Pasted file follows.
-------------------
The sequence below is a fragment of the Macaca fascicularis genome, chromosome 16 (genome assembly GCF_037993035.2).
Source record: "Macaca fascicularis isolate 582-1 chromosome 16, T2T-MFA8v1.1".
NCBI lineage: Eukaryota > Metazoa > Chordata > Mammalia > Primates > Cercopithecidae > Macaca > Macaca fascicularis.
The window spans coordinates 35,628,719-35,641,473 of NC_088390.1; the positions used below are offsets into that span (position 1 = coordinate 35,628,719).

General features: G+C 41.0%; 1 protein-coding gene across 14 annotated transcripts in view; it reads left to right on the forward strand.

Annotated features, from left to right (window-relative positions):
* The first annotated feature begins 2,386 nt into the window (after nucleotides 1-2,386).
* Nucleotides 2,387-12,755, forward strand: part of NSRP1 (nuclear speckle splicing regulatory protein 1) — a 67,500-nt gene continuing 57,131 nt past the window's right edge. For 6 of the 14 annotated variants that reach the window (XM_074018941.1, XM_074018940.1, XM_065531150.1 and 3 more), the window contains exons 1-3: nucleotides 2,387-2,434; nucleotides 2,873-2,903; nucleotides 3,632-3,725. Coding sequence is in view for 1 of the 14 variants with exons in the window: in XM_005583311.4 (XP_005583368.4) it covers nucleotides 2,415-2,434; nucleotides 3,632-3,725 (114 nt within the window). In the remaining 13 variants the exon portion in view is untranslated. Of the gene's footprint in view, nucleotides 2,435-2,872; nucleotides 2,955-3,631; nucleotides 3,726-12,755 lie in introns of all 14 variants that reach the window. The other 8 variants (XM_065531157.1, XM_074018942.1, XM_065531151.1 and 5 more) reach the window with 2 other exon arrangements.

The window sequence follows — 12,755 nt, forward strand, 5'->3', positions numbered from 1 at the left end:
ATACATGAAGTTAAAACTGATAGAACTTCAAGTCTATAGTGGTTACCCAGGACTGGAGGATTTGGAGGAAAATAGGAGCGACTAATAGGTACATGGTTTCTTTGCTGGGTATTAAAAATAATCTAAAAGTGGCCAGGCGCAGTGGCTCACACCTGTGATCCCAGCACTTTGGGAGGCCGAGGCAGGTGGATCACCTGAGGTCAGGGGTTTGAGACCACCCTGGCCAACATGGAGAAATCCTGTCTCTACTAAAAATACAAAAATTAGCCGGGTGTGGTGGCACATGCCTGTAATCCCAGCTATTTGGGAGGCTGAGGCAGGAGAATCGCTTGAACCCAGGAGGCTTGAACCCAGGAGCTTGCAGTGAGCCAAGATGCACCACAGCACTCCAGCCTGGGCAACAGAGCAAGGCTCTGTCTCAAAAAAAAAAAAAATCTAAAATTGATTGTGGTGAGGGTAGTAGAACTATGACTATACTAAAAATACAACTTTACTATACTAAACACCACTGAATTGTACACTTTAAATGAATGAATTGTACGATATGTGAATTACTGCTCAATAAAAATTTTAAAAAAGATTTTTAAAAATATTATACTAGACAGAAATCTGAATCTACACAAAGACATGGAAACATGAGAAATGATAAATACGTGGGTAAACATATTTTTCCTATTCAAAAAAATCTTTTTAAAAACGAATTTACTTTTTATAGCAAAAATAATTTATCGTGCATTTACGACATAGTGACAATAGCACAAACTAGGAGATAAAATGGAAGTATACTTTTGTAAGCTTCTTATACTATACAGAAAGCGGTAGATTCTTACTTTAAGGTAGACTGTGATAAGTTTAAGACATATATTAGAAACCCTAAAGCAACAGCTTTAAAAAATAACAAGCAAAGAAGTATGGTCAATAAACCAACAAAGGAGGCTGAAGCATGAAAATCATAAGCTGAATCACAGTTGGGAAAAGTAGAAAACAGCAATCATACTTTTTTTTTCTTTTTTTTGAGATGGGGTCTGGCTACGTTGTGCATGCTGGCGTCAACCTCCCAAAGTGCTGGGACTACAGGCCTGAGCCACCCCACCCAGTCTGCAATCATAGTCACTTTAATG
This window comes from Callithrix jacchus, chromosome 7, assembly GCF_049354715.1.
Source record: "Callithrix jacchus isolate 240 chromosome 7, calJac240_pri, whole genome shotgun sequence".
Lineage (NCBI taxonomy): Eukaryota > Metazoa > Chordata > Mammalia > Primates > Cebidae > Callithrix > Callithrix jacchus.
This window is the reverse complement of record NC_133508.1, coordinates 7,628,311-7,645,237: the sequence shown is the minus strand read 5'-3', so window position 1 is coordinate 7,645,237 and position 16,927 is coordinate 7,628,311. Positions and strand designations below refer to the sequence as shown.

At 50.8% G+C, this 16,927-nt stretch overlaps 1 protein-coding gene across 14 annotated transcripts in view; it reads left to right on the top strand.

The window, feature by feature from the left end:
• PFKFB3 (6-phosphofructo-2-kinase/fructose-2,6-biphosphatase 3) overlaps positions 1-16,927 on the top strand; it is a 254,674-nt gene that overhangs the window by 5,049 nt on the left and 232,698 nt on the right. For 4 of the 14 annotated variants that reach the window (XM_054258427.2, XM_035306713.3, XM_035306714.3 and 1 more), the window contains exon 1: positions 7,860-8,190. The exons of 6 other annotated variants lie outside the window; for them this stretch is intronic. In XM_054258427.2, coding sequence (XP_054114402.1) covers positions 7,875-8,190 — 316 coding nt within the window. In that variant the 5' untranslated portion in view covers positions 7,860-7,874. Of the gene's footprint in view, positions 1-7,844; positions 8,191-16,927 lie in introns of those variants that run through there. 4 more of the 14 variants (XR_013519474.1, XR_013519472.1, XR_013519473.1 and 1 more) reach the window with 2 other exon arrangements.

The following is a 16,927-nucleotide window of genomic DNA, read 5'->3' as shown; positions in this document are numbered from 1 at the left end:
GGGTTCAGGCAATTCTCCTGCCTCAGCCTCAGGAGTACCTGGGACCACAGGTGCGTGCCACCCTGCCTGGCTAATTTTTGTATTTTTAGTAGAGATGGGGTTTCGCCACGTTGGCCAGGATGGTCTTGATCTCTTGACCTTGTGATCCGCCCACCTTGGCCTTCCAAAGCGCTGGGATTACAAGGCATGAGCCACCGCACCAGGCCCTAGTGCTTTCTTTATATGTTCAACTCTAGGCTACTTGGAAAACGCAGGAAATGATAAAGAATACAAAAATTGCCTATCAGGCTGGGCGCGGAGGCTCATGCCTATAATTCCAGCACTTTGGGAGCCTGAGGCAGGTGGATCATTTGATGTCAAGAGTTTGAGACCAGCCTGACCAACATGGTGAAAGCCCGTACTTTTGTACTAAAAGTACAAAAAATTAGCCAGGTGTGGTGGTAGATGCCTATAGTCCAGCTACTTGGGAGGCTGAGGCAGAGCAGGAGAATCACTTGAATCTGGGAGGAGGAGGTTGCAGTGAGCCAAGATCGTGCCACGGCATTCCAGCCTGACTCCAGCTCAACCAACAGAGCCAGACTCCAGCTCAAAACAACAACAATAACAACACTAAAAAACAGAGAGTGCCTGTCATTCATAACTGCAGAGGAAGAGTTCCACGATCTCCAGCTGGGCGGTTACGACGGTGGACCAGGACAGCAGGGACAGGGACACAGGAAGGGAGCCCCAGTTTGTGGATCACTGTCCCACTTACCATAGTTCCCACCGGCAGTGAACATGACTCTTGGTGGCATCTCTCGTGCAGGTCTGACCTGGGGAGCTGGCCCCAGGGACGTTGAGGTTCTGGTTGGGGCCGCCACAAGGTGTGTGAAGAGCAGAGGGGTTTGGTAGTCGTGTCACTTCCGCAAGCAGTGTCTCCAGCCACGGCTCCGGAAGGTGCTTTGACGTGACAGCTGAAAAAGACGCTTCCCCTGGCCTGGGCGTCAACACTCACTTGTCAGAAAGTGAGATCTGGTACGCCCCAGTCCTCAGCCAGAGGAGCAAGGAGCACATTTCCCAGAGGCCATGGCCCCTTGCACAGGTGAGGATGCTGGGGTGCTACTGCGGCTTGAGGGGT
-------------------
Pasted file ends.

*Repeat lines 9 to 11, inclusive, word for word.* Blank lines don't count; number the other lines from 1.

The window sequence follows — 12,755 nt, forward strand, 5'->3', positions numbered from 1 at the left end:
ATACATGAAGTTAAAACTGATAGAACTTCAAGTCTATAGTGGTTACCCAGGACTGGAGGATTTGGAGGAAAATAGGAGCGACTAATAGGTACATGGTTTCTTTGCTGGGTATTAAAAATAATCTAAAAGTGGCCAGGCGCAGTGGCTCACACCTGTGATCCCAGCACTTTGGGAGGCCGAGGCAGGTGGATCACCTGAGGTCAGGGGTTTGAGACCACCCTGGCCAACATGGAGAAATCCTGTCTCTACTAAAAATACAAAAATTAGCCGGGTGTGGTGGCACATGCCTGTAATCCCAGCTATTTGGGAGGCTGAGGCAGGAGAATCGCTTGAACCCAGGAGGCTTGAACCCAGGAGCTTGCAGTGAGCCAAGATGCACCACAGCACTCCAGCCTGGGCAACAGAGCAAGGCTCTGTCTCAAAAAAAAAAAAAATCTAAAATTGATTGTGGTGAGGGTAGTAGAACTATGACTATACTAAAAATACAACTTTACTATACTAAACACCACTGAATTGTACACTTTAAATGAATGAATTGTACGATATGTGAATTACTGCTCAATAAAAATTTTAAAAAAGATTTTTAAAAATATTATACTAGACAGAAATCTGAATCTACACAAAGACATGGAAACATGAGAAATGATAAATACGTGGGTAAACATATTTTTCCTATTCAAAAAAATCTTTTTAAAAACGAATTTACTTTTTATAGCAAAAATAATTTATCGTGCATTTACGACATAGTGACAATAGCACAAACTAGGAGATAAAATGGAAGTATACTTTTGTAAGCTTCTTATACTATACAGAAAGCGGTAGATTCTTACTTTAAGGTAGACTGTGATAAGTTTAAGACATATATTAGAAACCCTAAAGCAACAGCTTTAAAAAATAACAAGCAAAGAAGTATGGTCAATAAACCAACAAAGGAGGCTGAAGCATGAAAATCATAAGCTGAATCACAGTTGGGAAAAGTAGAAAACAGCAATCATACTTTTTTTTTCTTTTTTTTGAGATGGGGTCTGGCTACGTTGTGCATGCTGGCGTCAACCTCCCAAAGTGCTGGGACTACAGGCCTGAGCCACCCCACCCAGTCTGCAATCATAGTCACTTTAATG
This window comes from Callithrix jacchus, chromosome 7, assembly GCF_049354715.1.